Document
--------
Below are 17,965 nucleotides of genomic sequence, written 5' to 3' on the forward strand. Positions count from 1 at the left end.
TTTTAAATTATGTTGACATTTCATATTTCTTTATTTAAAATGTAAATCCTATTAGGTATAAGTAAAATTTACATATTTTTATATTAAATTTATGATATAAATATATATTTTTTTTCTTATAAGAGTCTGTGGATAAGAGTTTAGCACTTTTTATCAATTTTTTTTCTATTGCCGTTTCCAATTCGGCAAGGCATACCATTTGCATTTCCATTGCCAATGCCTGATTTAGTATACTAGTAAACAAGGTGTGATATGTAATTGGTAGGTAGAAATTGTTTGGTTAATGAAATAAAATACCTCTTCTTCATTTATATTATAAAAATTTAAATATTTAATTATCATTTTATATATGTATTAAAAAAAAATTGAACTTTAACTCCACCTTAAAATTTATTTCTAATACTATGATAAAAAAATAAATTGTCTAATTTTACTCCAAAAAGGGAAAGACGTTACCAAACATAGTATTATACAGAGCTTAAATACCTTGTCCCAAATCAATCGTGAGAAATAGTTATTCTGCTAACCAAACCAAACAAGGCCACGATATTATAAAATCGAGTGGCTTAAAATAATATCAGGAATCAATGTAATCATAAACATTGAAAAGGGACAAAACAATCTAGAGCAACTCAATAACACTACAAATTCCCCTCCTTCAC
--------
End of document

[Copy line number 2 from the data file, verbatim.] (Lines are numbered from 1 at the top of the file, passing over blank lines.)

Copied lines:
TTTTAAATTATGTTGACATTTCATATTTCTTTATTTAAAATGTAAATCCTATTAGGTATAAGTAAAATTTACATATTTTTATATTAAATTTATGATATAAATATATATTTTTTTTCTTATAAGAGTCTGTGGATAAGAGTTTAGCACTTTTTATCAATTTTTTTTCTATTGCCGTTTCCAATTCGGCAAGGCATACCATTTGCATTTCCATTGCCAATGCCTGATTTAGTATACTAGTAAACAAGGTGTGATATGTAATTGGTAGGTAGAAATTGTTTGGTTAATGAAATAAAATACCTCTTCTTCATTTATATTATAAAAATTTAAATATTTAATTATCATTTTATATATGTATTAAAAAAAAATTGAACTTTAACTCCACCTTAAAATTTATTTCTAATACTATGATAAAAAAATAAATTGTCTAATTTTACTCCAAAAAGGGAAAGACGTTACCAAACATAGTATTATACAGAGCTTAAATACCTTGTCCCAAATCAATCGTGAGAAATAGTTATTCTGCTAACCAAACCAAACAAGGCCACGATATTATAAAATCGAGTGGCTTAAAATAATATCAGGAATCAATGTAATCATAAACATTGAAAAGGGACAAAACAATCTAGAGCAACTCAATAACACTACAAATTCCCCTCCTTCAC